The final report of the royal commission saw Commissioner Kenneth Hayne recommending that the law be simplified, noting that “exceptions and limitations encourage literal application and focusing on boundary-marking and categorisation”.
Law firm Gilbert & Tobin believes it should be further applied to tax law, where entities seek to meet the terms of the law rather than its intent.
“The Commission notes that the ‘more complicated the law, the harder it is to see unifying and informing principles and purposes’ and that an important effect of the complexity of the law is that entities meet the terms of the law- that is, a focus on literal application, rather than its intent,” said Gilbert & Tobin partner Muhunthan Kanagaratnam.
“Nowhere is this more true than in the tax law – as tax law is introduced, taxpayers and tax advisers alike work to understand the limits of the tax law and comply with the express words of the law.
“A recent example is that no sooner had the anti-hybrid measures been introduced than the ATO expressed concerns at the schemes that skirt around those provisions,” he added.
“The categorisation of taxpayers into different types of entities with nuanced rules, the classification of gains into revenue and capital with markedly different tax treatment and a vast array of exceptions and concessions (with exceptions to those exceptions and concessions) are further examples of substantive complexity.”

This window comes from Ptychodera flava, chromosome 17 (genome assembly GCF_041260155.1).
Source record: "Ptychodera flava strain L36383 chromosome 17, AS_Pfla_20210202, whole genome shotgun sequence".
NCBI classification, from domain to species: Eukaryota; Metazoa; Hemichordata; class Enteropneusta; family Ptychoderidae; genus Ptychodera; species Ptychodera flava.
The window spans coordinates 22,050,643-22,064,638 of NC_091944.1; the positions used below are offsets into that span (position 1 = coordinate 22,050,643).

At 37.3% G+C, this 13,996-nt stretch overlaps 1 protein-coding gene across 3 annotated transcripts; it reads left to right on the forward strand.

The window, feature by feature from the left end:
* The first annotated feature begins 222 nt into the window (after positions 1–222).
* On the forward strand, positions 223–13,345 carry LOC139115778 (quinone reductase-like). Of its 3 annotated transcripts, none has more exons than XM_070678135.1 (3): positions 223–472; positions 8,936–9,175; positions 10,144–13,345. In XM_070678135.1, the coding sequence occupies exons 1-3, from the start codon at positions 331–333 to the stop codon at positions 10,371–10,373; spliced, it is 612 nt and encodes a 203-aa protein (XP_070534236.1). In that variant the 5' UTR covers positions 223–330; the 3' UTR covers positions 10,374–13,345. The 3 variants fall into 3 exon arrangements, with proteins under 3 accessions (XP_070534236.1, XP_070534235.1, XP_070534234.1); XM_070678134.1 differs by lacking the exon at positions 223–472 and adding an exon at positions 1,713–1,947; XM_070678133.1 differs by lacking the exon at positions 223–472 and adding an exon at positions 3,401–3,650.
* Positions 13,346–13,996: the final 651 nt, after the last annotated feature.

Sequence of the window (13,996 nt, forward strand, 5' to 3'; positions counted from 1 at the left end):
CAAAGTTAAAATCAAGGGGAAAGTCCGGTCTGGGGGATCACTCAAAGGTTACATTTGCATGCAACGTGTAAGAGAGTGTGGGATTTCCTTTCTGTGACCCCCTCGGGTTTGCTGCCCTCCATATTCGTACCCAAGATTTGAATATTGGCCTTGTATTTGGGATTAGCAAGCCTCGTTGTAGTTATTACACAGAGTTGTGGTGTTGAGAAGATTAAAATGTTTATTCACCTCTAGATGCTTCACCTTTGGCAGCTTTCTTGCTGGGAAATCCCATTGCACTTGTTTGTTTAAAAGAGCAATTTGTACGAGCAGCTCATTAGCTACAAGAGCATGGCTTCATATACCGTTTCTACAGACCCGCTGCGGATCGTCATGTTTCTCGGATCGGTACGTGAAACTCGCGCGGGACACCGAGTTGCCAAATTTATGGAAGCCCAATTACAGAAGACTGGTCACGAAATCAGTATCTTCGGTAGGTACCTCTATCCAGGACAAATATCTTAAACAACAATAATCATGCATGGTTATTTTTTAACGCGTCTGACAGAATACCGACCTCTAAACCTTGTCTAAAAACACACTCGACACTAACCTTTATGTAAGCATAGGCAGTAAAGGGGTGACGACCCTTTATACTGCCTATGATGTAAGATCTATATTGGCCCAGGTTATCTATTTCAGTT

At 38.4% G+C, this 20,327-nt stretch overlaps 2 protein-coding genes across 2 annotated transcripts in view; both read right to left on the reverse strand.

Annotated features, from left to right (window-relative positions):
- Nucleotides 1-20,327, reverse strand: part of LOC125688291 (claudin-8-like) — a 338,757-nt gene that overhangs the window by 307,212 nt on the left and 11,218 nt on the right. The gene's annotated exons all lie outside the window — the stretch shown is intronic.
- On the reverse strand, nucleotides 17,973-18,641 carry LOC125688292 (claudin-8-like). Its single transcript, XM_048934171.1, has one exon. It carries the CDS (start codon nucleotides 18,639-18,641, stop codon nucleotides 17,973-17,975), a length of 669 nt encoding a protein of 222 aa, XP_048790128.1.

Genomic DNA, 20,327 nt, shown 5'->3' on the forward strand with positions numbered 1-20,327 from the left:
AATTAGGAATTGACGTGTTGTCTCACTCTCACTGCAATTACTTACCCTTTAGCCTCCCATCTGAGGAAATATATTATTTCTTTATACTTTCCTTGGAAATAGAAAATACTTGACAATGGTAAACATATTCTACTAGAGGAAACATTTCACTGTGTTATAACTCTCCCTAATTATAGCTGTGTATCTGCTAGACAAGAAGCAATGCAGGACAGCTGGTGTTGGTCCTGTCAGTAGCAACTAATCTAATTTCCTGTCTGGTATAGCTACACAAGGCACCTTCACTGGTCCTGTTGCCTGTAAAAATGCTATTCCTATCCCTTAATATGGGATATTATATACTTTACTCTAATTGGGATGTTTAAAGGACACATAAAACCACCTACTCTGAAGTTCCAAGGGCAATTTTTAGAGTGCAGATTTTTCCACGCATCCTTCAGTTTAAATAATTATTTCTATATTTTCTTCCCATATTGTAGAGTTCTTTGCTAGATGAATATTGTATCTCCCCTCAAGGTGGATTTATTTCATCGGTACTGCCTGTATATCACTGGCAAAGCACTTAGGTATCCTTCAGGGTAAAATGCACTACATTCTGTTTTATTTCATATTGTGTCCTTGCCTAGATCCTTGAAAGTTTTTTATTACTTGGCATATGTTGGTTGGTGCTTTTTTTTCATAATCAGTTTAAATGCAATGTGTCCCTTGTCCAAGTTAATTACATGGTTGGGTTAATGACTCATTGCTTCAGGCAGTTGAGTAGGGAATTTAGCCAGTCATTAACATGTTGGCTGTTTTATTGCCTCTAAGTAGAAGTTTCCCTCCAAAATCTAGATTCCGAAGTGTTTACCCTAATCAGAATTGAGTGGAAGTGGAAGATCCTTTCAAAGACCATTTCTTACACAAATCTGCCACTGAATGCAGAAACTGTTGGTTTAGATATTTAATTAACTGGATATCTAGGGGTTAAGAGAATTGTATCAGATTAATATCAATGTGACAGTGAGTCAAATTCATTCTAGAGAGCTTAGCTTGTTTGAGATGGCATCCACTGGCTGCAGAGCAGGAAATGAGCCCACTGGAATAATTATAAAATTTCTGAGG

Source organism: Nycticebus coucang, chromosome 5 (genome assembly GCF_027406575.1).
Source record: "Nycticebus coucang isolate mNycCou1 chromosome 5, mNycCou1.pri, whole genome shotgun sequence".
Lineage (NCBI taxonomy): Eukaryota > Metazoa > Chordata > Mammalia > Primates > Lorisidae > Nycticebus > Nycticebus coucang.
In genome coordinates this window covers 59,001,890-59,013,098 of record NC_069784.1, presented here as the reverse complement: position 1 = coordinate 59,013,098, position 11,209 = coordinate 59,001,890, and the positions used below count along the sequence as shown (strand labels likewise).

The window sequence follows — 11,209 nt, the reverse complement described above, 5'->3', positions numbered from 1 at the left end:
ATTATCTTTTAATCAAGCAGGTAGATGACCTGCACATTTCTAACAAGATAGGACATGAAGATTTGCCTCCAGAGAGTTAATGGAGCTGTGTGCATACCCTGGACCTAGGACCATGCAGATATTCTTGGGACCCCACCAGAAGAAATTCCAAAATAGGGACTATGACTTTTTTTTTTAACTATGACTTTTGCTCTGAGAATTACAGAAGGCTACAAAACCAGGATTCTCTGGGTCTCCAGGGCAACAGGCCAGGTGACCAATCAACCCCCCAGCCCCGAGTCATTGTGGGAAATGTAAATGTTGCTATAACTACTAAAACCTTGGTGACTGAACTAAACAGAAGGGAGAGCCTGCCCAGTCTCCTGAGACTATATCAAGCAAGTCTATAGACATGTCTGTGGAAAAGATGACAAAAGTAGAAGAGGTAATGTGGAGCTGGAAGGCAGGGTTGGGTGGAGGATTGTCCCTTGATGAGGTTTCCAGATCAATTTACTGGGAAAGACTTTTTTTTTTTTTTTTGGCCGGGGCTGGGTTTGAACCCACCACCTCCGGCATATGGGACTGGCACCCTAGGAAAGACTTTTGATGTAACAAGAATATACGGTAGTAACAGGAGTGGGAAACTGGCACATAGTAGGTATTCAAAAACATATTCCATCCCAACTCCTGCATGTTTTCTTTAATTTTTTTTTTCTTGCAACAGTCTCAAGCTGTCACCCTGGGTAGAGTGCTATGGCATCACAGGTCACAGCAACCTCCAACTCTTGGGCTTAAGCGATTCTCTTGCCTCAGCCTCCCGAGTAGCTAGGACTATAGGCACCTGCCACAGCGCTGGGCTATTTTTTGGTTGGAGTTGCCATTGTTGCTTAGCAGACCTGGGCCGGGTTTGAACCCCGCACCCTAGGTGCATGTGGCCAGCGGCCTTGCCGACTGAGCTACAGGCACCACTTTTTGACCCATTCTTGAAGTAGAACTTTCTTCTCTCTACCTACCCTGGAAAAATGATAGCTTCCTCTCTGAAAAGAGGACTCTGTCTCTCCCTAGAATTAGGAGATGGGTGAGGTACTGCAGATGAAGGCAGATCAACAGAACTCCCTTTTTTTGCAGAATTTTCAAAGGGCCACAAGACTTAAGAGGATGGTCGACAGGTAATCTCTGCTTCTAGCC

Mr Kanagaratnam noted that while there is an argument for tax law to be complicated to protect government revenue, there is still a case to remove unnecessary complexity, arguing that “complexity is not always needed to achieve the intended objectives”.
“It is incredible to think that we have now had two income tax acts for 22 years, with minimal effort to fold one into the other in that time,” he said.
“What is worse is that we have current law that relies on repealed law for effect, law that relies on concepts that are impossible for professionals to describe and taxpayers to comprehend and law that taxpayers are expected to comply with that has been announced but not even drafted let alone enacted.”
Last year, an inquiry by the House of Representatives Standing Committee on Tax and Revenue called for a full review of Australia’s tax system to be undertaken before 2022, with a purpose of simplifying the present tax system.
“As has been repeated throughout inquiry evidence, Australia’s tax system is complicated – also detailed in previous tax system reviews – and would benefit from wholesale reform. The system has layers of incremental change and as such, any single change has collateral impacts,” the committee said.
More recently, the Tax Institute has called for the government to repeal a large number of taxes in a bid to simplify the tax system.